Literary forensics expert Don Foster is world-renowned for his ability to recognise authorship from writing style. But people also develop their own unique approach to laying out text when web writing for the screen.
Foster is an English literature professor at Vassar, an arts college located in New York state. He has become internationally known for his ability to identify the authors of previously unidentified work. He has been able to conclusively demonstrate that everyones writing has a unique fingerprint.
He does this by using a computer program to analyse text samples for word choice, punctuation, spelling, habitual phrasing, poetic devices, source material and much more.
Helping the FBI
At the request of the editors of New York magazine he unmasked the anonymous author of the book Primary Colors, a best-seller based on the 1992 Clinton Presidential campaign. By scanning writing samples of potential authors he was convinced that the writer was political journalist Joe Klein.
Klein denied this for five months until the evidence became conclusive. The FBI has since called Foster in on a number of celebrated cases. Our spoken vocabulary changes over time and is influenced by the people we associate with, and by the media that we are exposed to.
This may necessitate a single editor overseeing all published material and addressing the more obvious anomalies
Foster believes that an actors vocabulary reflects the role that they are playing at the time. More surprisingly, he has been able to identify which parts Shakespeare was playing as an actor while working on his next manuscript by the verbal fingerprint carried over to the new work.
When an editorial assistant left the company I was working for, and after I handed him a leaving gift he grinned and responded by giving me a large ornamental brass key with a plastic tag that said major. Its still by my computer to remind me. It was an in joke, as he regularly used to point out that I over-used the words major and key.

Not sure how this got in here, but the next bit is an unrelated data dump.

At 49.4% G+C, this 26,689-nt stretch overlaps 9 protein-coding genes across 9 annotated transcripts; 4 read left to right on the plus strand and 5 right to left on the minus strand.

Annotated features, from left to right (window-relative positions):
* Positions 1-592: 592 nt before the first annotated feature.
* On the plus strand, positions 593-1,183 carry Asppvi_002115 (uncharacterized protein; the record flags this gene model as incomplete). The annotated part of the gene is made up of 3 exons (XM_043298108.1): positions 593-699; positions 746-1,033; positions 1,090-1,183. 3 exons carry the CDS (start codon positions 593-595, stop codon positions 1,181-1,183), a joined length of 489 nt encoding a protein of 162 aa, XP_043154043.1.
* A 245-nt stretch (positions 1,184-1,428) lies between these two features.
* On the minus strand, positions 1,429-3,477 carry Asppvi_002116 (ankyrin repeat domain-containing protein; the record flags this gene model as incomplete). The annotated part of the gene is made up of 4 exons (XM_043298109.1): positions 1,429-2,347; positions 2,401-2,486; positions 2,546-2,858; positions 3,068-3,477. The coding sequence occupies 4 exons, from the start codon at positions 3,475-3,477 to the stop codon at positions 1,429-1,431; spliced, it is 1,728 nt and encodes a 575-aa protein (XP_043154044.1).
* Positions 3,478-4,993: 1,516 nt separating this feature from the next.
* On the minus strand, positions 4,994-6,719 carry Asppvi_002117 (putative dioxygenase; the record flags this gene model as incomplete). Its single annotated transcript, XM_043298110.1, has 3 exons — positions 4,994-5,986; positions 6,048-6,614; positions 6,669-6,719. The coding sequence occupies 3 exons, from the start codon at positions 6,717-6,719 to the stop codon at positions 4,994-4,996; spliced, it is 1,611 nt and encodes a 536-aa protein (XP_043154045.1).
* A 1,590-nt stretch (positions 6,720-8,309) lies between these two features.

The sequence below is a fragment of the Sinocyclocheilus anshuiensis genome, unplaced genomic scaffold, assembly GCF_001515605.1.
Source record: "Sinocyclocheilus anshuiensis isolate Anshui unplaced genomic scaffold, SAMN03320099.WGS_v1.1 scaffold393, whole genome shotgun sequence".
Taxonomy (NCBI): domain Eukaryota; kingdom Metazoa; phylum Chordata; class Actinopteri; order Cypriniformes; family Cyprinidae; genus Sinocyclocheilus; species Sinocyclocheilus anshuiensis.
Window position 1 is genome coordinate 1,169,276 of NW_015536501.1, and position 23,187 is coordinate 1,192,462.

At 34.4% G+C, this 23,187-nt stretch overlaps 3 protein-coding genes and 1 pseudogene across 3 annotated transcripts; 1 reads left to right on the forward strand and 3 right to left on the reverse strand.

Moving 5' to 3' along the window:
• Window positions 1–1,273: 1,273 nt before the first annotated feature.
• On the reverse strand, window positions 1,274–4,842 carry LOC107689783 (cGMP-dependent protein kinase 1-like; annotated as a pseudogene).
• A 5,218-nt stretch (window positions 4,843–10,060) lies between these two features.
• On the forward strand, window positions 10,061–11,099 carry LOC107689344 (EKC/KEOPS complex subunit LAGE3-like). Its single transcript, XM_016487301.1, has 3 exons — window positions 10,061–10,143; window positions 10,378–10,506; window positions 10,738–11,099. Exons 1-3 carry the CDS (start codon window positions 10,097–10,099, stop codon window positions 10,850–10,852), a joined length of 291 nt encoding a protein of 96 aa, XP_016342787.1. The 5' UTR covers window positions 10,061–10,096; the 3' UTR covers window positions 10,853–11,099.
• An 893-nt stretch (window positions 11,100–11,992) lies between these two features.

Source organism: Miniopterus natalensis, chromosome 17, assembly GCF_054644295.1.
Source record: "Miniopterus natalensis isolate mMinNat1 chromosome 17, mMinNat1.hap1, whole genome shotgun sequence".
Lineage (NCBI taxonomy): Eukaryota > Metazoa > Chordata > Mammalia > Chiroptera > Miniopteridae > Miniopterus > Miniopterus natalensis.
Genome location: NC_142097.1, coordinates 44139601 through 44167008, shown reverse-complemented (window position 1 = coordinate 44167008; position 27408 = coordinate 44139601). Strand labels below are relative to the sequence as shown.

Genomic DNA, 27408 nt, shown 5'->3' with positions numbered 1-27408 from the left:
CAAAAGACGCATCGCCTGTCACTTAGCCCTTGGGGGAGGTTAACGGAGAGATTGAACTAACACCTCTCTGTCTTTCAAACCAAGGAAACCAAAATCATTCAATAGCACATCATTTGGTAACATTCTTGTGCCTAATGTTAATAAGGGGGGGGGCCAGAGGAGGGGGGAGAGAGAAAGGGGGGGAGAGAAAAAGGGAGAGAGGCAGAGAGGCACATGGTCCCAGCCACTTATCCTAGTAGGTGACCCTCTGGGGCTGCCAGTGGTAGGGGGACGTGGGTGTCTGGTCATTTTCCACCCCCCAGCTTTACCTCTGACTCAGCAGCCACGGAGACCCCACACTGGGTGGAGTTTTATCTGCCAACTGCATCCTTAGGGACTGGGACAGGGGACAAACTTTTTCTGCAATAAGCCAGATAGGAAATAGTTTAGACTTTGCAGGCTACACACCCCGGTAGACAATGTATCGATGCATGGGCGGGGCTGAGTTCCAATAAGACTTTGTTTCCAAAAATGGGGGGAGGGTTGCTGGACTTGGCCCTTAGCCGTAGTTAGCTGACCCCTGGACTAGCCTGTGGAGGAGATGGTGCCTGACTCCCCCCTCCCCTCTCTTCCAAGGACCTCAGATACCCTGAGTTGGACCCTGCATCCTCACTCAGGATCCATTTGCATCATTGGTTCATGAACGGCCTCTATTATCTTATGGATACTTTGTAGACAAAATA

Word frequency analyser
After writing a lengthy feature article I will put it through a word frequency analyser to ensure that words are not unnecessarily repeated. I can check that there is a rich and unpretentious use of words and that my favourites are not readily apparent.
But its not just words that provide a unique fingerprint.
I have found a parallel when training people for writing for the web courses it concerns the way they lay text out for screen reading.
The participants are given a sample of text and are asked to break it down and style it visually for greater readability.
Their first attempt is usually wide of the mark invariably too long. They fail to take full advantage of the possibilities offered by text styling. But its not long before people understand how it needs to be done and they develop an individual approach.
The differences may not be discernible to the untrained eye but, when analysed closely, their approach is almost mechanical and quite distinctive. This, coupled with their choice of words, makes their work as individual as their own signature.
A laudable aim of more go-ahead enterprises is to encourage corporate verbal branding. To create a recognisable voice of the company across all written and verbal communication. But in reality individual authorship will always remain detectable. This may necessitate a single editor overseeing all published material and addressing the more obvious inconsistencies.
* If you want to read more about Don Foster type 'Vassar and Don Fraser' into Google. You can still buy Author unknown: On the trail of anonymous by Donald W. Foster, the book was published in 2000.